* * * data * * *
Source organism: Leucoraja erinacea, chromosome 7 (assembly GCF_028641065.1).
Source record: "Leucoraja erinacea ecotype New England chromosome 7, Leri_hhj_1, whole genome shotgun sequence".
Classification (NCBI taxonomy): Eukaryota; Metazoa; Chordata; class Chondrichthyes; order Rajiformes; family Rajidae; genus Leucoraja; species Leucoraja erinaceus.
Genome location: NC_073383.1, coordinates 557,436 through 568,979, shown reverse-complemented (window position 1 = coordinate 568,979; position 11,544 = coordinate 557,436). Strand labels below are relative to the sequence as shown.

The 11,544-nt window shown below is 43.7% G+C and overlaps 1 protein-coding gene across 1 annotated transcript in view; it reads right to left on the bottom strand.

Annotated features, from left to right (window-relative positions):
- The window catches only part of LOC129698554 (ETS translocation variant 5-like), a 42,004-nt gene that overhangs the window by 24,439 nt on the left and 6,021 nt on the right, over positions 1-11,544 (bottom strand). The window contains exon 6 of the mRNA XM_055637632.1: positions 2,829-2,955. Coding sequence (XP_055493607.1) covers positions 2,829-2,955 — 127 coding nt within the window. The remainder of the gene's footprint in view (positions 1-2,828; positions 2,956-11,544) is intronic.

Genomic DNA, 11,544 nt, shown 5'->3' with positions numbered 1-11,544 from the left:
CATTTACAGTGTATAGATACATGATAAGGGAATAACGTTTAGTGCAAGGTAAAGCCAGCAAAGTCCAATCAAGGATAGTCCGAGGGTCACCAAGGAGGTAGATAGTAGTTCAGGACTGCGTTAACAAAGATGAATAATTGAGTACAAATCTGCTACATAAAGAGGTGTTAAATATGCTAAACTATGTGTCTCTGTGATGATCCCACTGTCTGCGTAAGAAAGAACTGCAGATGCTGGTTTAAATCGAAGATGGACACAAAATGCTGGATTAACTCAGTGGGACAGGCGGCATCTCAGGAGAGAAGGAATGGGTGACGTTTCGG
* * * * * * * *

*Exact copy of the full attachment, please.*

Source organism: Leucoraja erinacea, chromosome 7 (assembly GCF_028641065.1).
Source record: "Leucoraja erinacea ecotype New England chromosome 7, Leri_hhj_1, whole genome shotgun sequence".
Classification (NCBI taxonomy): Eukaryota; Metazoa; Chordata; class Chondrichthyes; order Rajiformes; family Rajidae; genus Leucoraja; species Leucoraja erinaceus.
Genome location: NC_073383.1, coordinates 557,436 through 568,979, shown reverse-complemented (window position 1 = coordinate 568,979; position 11,544 = coordinate 557,436). Strand labels below are relative to the sequence as shown.

The 11,544-nt window shown below is 43.7% G+C and overlaps 1 protein-coding gene across 1 annotated transcript in view; it reads right to left on the bottom strand.

Annotated features, from left to right (window-relative positions):
- The window catches only part of LOC129698554 (ETS translocation variant 5-like), a 42,004-nt gene that overhangs the window by 24,439 nt on the left and 6,021 nt on the right, over positions 1-11,544 (bottom strand). The window contains exon 6 of the mRNA XM_055637632.1: positions 2,829-2,955. Coding sequence (XP_055493607.1) covers positions 2,829-2,955 — 127 coding nt within the window. The remainder of the gene's footprint in view (positions 1-2,828; positions 2,956-11,544) is intronic.

Genomic DNA, 11,544 nt, shown 5'->3' with positions numbered 1-11,544 from the left:
CATTTACAGTGTATAGATACATGATAAGGGAATAACGTTTAGTGCAAGGTAAAGCCAGCAAAGTCCAATCAAGGATAGTCCGAGGGTCACCAAGGAGGTAGATAGTAGTTCAGGACTGCGTTAACAAAGATGAATAATTGAGTACAAATCTGCTACATAAAGAGGTGTTAAATATGCTAAACTATGTGTCTCTGTGATGATCCCACTGTCTGCGTAAGAAAGAACTGCAGATGCTGGTTTAAATCGAAGATGGACACAAAATGCTGGATTAACTCAGTGGGACAGGCGGCATCTCAGGAGAGAAGGAATGGGTGACGTTTCGG